South Korea has indefinitely postponed the implementation of the Platform Competition Promotion Act, which aimed to regulate major platform players like Google and Apple to address unfair practices. The Korea Fair Trade Commission (KFTC) cited “sufficient dialogue with the industry” as the reason for the delay. However, critics argue it’s due to pressure from both the US business sector and domestic industries.
Following this decision, the KFTC will review the designation of dominant business entities, effectively starting from scratch. Industry insiders note the difficulty in designating such entities, highlighting ongoing debates surrounding the legislation’s implications.
KFTC Vice Chair Cho Hong-sun announced plans to gather further input on the Platform Act, citing uncertainty over the bill’s release timing due to ongoing consultations. Initially slated for unveiling before the Lunar New Year holidays, the bill’s release now remains uncertain.
“We are engaging in extensive dialogue with domestic and international industries, exploring various alternatives, including alternative designation systems,” stated Cho Hong-sun, KFTC Chairman. The Platform Act aims to pre-designate a select few monopolistic platforms as dominant operators, strengthening regulation to prevent power abuses such as favoritism towards affiliated companies in transactions.
This delay follows the FTC’s decision to retreat from its previous push for the legislation amidst mounting criticism from academic and industry circles, both domestically and abroad.
Cho also addressed the potential implementation of the ‘pre-designation system,’ indicating a willingness to explore efficient platform regulation methods while minimizing industry burdens. It suggests a potential reassessment of the pre-designation system, which would automatically classify platforms as ‘market-dominant players’ based on factors like revenue and user base, streamlining regulatory processes.
The primary aim of this system is to shield smaller platforms and merchants from the competitive pressures exerted by larger entities.
However, the KFTC clarified that the review process does not entail discussing relaxing regulations. Regarding the potential abandonment of the pre-designation system, a KFTC official stated, “We are receptive to various alternatives, including the pre-designation system, and are actively soliciting feedback.” The official emphasized ongoing consultations with government ministries and stakeholders to gather input on the bill.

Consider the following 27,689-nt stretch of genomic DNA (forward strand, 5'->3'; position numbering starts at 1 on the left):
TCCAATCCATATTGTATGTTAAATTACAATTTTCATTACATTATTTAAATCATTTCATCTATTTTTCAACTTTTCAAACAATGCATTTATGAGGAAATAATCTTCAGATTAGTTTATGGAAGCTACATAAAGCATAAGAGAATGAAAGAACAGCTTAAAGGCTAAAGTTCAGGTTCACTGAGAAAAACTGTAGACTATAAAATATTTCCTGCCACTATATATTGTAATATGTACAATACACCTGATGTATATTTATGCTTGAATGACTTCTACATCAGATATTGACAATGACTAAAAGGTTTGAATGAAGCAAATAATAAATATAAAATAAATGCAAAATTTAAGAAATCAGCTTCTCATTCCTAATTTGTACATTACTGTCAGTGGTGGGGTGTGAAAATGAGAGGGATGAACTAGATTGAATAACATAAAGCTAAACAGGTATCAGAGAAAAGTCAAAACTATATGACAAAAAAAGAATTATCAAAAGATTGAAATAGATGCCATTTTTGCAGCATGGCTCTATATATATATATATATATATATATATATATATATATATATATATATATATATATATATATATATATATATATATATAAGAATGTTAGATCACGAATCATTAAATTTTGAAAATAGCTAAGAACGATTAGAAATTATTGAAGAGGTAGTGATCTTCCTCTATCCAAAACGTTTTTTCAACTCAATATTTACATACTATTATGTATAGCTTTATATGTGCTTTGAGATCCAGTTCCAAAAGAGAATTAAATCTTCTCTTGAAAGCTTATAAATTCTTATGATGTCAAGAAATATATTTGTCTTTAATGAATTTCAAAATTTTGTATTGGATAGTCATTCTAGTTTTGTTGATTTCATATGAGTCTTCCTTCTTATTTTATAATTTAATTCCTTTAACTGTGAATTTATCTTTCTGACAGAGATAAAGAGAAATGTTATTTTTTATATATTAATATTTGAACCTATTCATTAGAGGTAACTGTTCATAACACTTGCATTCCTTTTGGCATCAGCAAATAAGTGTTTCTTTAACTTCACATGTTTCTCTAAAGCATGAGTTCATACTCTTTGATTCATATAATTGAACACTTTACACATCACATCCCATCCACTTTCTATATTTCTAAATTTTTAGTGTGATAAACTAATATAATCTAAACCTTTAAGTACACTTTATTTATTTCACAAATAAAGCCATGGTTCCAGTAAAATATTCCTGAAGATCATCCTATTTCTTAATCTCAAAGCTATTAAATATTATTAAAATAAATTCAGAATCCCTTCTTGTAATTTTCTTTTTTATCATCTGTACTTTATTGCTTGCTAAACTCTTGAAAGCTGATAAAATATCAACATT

Initially, the KFTC showed eagerness to swiftly enact the Platform Act to address the anti-competitive practices of major platforms. However, within a span of two weeks, the commission’s stance underwent a notable shift, primarily influenced by opposition from the US business community, domestic platform sector, and academic circles.
The US Chamber of Commerce voiced concerns about the perceived haste in implementing the legislation, emphasizing the need for transparency and open discussions with Korea’s antitrust regulator.
The crux of the Platform Act revolves around the selection and pre-regulation of dominant market players. Industry insiders express concerns that the legislation would lose its effectiveness without this crucial aspect.
They highlight challenges in accurately determining whether overseas platforms like Google and Apple should be subject to regulation, citing limited insight into the sales of foreign big tech firms in Korea and potential trade friction concerns.
- TSMC, SK Hynix Team Up to Counter Samsung in AI Semiconductor Market
- LG Chem Inks $18.8 Billion Deal with GM for EV Battery Cathodes
- LG Electronics and Upstage Forge Partnership for On-Device AI Technology
- Turning Point for Samsung: Jay Y. Lee Cleared of Financial Wrongdoing
- Naver Cloud Introduces Real-Time Streaming for CLOVA Speech: Live Broadcasts with AI Subtitling